US4487063A - Solid state mass air flow sensor - Google Patents

Solid state mass air flow sensor Download PDF

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Publication number
US4487063A
US4487063A US06512551 US51255183A US4487063A US 4487063 A US4487063 A US 4487063A US 06512551 US06512551 US 06512551 US 51255183 A US51255183 A US 51255183A US 4487063 A US4487063 A US 4487063A
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temperature
resistor
means
air flow
diode
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US06512551
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Daniel H. Hopper
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Motors Liquidation Co
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Motors Liquidation Co
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    • GPHYSICS
    • G01MEASURING; TESTING
    • G01FMEASURING VOLUME, VOLUME FLOW, MASS FLOW OR LIQUID LEVEL; METERING BY VOLUME
    • G01F1/00Measuring the volume flow or mass flow of fluid or fluent solid material wherein the fluid passes through the meter in a continuous flow
    • G01F1/68Measuring the volume flow or mass flow of fluid or fluent solid material wherein the fluid passes through the meter in a continuous flow by using thermal effects
    • G01F1/696Circuits therefor, e.g. constant-current flow meters
    • G01F1/698Feedback or rebalancing circuits, e.g. self heated constant temperature flowmeters

Abstract

A hot element anemometer uses solid state diode chips for the heated air flow sensing element and the ambient temperature sensing element in parallel circuit branches. The air flow sensing element carries a heating resistor on the diode chip. Constant current sources of equal value supply current through the diodes. The air flow sensor diode is in series with a resistor which determines the nominal temperature difference between the diode chips. A circuit compares voltages in the two diode branches and provides an air flow output signal and controls the temperature of the air flow sensor diode. To compensate for changes of thermal conductivity of the air temperature and various temperature effects in the circuit, a third current source is coupled to the ambient temperature sensing branch through a resistor network and includes resistors that can be adjusted to provide a functional calibration which yields an air flow signal free of linear temperature effects.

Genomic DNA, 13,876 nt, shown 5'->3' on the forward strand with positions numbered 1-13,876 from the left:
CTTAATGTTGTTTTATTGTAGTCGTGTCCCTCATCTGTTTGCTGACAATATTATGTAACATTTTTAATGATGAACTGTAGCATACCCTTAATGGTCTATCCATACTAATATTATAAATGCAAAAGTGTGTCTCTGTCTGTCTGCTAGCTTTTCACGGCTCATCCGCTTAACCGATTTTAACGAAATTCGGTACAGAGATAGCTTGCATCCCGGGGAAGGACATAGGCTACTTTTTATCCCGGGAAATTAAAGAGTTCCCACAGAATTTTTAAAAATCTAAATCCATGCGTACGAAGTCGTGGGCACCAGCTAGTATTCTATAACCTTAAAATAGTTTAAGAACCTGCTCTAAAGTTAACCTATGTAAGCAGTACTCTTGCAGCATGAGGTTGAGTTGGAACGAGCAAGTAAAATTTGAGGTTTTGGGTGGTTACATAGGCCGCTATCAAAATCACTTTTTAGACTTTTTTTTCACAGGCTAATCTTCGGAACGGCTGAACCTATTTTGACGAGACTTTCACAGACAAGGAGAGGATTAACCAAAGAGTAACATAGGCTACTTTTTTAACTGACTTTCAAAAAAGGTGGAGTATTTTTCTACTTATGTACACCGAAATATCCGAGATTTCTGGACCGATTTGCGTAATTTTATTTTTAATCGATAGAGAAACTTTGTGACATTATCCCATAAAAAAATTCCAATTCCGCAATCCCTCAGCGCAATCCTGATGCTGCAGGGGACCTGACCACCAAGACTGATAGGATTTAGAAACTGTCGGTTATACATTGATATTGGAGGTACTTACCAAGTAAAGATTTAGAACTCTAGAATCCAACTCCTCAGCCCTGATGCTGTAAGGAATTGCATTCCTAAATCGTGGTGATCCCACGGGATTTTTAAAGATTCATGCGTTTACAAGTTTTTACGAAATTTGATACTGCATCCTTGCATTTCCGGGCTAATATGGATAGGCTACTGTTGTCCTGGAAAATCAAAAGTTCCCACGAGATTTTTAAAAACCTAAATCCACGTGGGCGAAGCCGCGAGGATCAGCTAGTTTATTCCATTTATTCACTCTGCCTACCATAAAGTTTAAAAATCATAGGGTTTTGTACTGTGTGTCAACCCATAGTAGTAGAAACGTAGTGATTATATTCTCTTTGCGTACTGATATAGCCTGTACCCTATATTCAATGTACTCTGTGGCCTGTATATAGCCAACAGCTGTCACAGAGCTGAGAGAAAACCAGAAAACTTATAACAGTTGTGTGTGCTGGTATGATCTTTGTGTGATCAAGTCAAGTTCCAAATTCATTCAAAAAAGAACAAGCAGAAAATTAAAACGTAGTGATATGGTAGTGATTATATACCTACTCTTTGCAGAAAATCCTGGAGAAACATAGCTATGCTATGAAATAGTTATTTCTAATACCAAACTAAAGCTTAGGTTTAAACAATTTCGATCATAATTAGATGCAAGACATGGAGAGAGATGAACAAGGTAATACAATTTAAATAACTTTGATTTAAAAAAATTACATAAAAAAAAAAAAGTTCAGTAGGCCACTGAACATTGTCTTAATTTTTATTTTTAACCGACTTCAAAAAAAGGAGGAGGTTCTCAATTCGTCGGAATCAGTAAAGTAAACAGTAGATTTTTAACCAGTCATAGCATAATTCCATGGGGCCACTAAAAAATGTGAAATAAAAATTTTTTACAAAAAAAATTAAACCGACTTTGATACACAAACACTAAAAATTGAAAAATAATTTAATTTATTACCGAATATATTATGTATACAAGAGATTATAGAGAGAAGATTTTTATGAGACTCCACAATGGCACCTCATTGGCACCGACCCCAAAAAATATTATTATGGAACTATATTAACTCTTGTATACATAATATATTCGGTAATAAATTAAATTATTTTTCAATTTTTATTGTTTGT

Description

This invention relates to a mass air flow sensor circuit using solid state sensors and, particularly, to such a circuit suited for functional temperature compensation calibration.

It has previously been proposed to measure mass air flow by hot element anemometry where the hot element is in the form of a wire, a foil or a solid state integrated circuit. In each case, special circuitry is required to compensate for temperature effects on the measurement. Temperature variations are primarily due to the changing thermal conductivity of the air with temperature, but additional temperature effects arise from many sources within the circuit itself. It is desirable then to have a mass air flow sensing circuit which provides accurate and reliable results independently of air temperature. This is an especially important feature in the case of a circuit for measuring the induction flow to an internal combustion engine in an automotive vehicle which is subject to extreme ranges of temperature and requires accurate mass air flow readings for use in fuel control applications.